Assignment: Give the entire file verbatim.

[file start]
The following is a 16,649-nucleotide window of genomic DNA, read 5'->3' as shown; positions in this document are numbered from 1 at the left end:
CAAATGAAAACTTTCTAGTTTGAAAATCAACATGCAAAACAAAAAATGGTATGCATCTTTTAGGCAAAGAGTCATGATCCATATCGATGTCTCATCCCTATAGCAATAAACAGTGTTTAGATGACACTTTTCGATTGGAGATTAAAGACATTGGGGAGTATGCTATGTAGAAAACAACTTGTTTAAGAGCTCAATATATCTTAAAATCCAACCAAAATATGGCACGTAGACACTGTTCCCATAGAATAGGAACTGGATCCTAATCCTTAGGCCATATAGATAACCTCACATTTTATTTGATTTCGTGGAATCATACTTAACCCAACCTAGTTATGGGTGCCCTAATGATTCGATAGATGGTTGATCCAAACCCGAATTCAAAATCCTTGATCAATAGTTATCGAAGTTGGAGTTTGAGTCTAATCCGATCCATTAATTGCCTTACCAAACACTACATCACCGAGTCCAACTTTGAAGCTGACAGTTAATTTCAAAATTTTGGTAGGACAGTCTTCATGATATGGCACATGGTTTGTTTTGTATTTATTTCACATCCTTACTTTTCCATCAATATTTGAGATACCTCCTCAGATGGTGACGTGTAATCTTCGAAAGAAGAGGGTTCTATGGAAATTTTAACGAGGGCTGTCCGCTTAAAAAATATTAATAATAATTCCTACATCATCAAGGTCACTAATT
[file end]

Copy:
The following is a 16,649-nucleotide window of genomic DNA, read 5'->3' as shown; positions in this document are numbered from 1 at the left end:
CAAATGAAAACTTTCTAGTTTGAAAATCAACATGCAAAACAAAAAATGGTATGCATCTTTTAGGCAAAGAGTCATGATCCATATCGATGTCTCATCCCTATAGCAATAAACAGTGTTTAGATGACACTTTTCGATTGGAGATTAAAGACATTGGGGAGTATGCTATGTAGAAAACAACTTGTTTAAGAGCTCAATATATCTTAAAATCCAACCAAAATATGGCACGTAGACACTGTTCCCATAGAATAGGAACTGGATCCTAATCCTTAGGCCATATAGATAACCTCACATTTTATTTGATTTCGTGGAATCATACTTAACCCAACCTAGTTATGGGTGCCCTAATGATTCGATAGATGGTTGATCCAAACCCGAATTCAAAATCCTTGATCAATAGTTATCGAAGTTGGAGTTTGAGTCTAATCCGATCCATTAATTGCCTTACCAAACACTACATCACCGAGTCCAACTTTGAAGCTGACAGTTAATTTCAAAATTTTGGTAGGACAGTCTTCATGATATGGCACATGGTTTGTTTTGTATTTATTTCACATCCTTACTTTTCCATCAATATTTGAGATACCTCCTCAGATGGTGACGTGTAATCTTCGAAAGAAGAGGGTTCTATGGAAATTTTAACGAGGGCTGTCCGCTTAAAAAATATTAATAATAATTCCTACATCATCAAGGTCACTAATT